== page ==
An impressive forest of impaled corpses, disturbing in itself, but even more so when you realise each will come to life, writhe and escape its impaling spear and attack. It’s a little more complex than that but I am eagerly awaiting a chance to use this one. It is truly creepy and all in about a half page stat black! A brilliant effort

A magical holy water fountain that can pure and command undead to drink form it, harming them. This one does little for me, but I suppose a creative DMand/or part could use it to lure undead to their undeaths(?)

The cadavalanche. A tumbling wall of piled up corpses that could bury adventurers. Why do I like it – had me thinking “dungeon where the walls are piled corpses that could collapse in at any moment”

My final thoughts. Initially I wasn’t sure how much use I’d get out of this one. So I waited and read it through a few more times. I think it’s a great resource for a GM at low levels who wants to add that element of realism and shock to the starting out hero. It also contains the kernel of ideas that a good GM can use to build up his own memorable situations. I ‘ve grown to like this line more and more with each product, and hope they do a print collection. Initially I wasn’t certain but I think this one has some real body to it.

Dead Purchase in Name Alone


An entire product detailing corpses? How ... sticky.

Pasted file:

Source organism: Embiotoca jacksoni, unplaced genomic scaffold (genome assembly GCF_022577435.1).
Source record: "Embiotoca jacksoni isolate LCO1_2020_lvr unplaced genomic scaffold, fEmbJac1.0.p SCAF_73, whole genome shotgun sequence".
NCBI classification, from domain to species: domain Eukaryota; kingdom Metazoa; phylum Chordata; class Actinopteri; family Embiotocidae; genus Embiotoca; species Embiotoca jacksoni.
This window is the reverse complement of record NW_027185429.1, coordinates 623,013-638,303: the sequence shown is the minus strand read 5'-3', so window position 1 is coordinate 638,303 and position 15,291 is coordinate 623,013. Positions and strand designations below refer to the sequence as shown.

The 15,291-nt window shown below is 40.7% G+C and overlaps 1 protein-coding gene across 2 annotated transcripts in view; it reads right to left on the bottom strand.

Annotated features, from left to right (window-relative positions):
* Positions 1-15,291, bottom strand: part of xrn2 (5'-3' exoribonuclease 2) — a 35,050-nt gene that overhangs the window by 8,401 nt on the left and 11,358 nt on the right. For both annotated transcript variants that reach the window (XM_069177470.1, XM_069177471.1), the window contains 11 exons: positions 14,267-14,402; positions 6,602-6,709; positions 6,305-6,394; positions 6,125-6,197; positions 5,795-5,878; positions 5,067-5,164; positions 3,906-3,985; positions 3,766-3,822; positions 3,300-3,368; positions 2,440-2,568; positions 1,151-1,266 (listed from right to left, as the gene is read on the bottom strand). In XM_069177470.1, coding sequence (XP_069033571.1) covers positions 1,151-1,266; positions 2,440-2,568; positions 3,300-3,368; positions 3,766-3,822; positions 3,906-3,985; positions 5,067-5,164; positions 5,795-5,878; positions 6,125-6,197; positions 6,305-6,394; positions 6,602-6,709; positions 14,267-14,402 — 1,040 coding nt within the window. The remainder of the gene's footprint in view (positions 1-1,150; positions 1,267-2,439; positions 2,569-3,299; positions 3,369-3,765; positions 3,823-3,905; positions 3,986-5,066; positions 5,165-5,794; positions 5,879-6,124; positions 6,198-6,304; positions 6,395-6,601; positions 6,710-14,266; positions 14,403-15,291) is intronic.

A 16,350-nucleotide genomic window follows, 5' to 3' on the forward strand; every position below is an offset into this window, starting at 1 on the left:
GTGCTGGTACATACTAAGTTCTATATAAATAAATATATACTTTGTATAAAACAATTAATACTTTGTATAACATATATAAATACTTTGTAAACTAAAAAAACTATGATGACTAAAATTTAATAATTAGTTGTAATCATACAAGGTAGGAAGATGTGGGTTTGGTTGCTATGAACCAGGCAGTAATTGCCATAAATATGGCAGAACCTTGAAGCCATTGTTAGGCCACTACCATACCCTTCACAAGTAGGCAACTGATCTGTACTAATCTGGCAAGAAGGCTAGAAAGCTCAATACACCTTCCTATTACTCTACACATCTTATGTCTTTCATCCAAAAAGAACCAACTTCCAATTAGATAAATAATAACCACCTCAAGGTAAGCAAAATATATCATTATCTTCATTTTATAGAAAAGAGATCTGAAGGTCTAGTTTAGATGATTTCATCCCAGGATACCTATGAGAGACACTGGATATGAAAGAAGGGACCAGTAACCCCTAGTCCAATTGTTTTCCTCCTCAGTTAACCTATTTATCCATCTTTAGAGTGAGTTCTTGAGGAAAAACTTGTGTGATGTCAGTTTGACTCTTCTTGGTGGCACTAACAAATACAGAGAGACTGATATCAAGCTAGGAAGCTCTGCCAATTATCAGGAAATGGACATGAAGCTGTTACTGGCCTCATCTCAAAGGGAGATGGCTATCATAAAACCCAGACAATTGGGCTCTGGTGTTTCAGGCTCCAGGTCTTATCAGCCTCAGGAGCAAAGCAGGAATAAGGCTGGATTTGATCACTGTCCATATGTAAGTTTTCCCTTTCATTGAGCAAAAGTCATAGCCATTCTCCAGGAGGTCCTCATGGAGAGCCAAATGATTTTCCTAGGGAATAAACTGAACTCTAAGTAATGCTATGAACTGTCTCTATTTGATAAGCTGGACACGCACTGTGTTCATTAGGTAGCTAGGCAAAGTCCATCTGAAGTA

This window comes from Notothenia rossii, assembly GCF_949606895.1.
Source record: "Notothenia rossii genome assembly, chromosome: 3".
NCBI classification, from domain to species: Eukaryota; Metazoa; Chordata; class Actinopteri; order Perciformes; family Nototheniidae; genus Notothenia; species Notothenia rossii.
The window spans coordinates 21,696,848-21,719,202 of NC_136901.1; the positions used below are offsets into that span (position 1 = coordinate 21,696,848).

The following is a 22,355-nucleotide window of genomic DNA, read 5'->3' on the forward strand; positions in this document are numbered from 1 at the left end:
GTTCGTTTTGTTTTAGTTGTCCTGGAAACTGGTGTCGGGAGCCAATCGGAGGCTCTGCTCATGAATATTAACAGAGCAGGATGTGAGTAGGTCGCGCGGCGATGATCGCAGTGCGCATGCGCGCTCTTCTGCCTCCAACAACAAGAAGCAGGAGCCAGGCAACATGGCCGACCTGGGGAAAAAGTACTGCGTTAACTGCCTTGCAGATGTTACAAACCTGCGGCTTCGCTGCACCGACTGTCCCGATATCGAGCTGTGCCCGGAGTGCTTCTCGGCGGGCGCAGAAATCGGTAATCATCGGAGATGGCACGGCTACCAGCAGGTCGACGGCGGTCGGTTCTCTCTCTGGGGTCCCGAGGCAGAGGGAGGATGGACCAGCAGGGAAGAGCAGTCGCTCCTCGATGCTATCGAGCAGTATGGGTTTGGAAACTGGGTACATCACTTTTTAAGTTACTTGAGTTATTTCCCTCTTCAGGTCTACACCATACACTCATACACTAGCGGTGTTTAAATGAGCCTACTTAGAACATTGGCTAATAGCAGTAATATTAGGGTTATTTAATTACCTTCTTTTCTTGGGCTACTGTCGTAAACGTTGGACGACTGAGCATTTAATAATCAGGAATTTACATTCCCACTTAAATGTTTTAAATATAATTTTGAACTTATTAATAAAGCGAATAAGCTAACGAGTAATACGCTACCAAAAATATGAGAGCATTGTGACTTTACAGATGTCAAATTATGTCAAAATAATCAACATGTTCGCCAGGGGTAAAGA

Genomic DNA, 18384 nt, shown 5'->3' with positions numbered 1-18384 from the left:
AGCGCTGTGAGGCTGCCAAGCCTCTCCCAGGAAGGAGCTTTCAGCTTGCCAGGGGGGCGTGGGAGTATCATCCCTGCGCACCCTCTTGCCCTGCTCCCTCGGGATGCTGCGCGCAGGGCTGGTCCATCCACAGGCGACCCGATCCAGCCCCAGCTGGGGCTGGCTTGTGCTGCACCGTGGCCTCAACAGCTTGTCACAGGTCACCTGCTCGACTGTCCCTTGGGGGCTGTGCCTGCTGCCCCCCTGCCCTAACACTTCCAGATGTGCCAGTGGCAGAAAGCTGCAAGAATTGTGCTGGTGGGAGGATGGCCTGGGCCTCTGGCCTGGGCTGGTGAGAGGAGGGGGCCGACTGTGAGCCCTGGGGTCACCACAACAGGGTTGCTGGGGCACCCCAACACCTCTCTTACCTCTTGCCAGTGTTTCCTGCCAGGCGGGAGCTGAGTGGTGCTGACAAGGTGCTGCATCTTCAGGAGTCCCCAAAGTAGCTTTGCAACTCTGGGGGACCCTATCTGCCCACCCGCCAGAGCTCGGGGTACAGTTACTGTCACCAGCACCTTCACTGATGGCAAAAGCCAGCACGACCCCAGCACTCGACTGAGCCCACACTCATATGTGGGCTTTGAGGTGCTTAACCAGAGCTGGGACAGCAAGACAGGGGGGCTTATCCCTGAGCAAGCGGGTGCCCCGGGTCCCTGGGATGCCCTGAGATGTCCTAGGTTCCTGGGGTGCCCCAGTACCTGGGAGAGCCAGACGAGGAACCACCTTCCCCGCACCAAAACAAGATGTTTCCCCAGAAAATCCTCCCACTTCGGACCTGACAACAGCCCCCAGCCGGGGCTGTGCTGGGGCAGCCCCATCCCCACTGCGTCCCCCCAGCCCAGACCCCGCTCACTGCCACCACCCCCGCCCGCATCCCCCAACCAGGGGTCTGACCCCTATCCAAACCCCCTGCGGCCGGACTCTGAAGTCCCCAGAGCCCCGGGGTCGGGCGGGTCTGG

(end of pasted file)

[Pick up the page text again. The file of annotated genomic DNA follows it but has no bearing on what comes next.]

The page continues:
When we talk about crunch, we're talking about the product's game mechanics and rules content. As you might guess from a product in the 'Dungeon Dressings' line, there isn't much game mechanics in this product, but that's not necessarily a bad thing. If you're buying a product because you want to be able to add detail to your game, then you're probably not looking for content, are you? That said, the content that is in this particular product is ... okay. There are some very clever rules tied into corpses, such as giving them the stench special ability based on how decayed they are. Continuing down that route, there are rules for corpse decay and Heal skill check rules for identify the cause of death in a corpse, which is also very neat. There are a few very neat, inventive traps in this product and there's a rather chilling set of rules for being buried alive. The only thing I was disappointed in is that several entries in the random description tables mention specific types of creatures (such as violet fungus and centipede swarms) and it would have been nice to have references to the Bestiary book that those creatures are from to help the GM. All in all, I found myself really liking what little bit of crunch this product had. 5 / 5 Stars.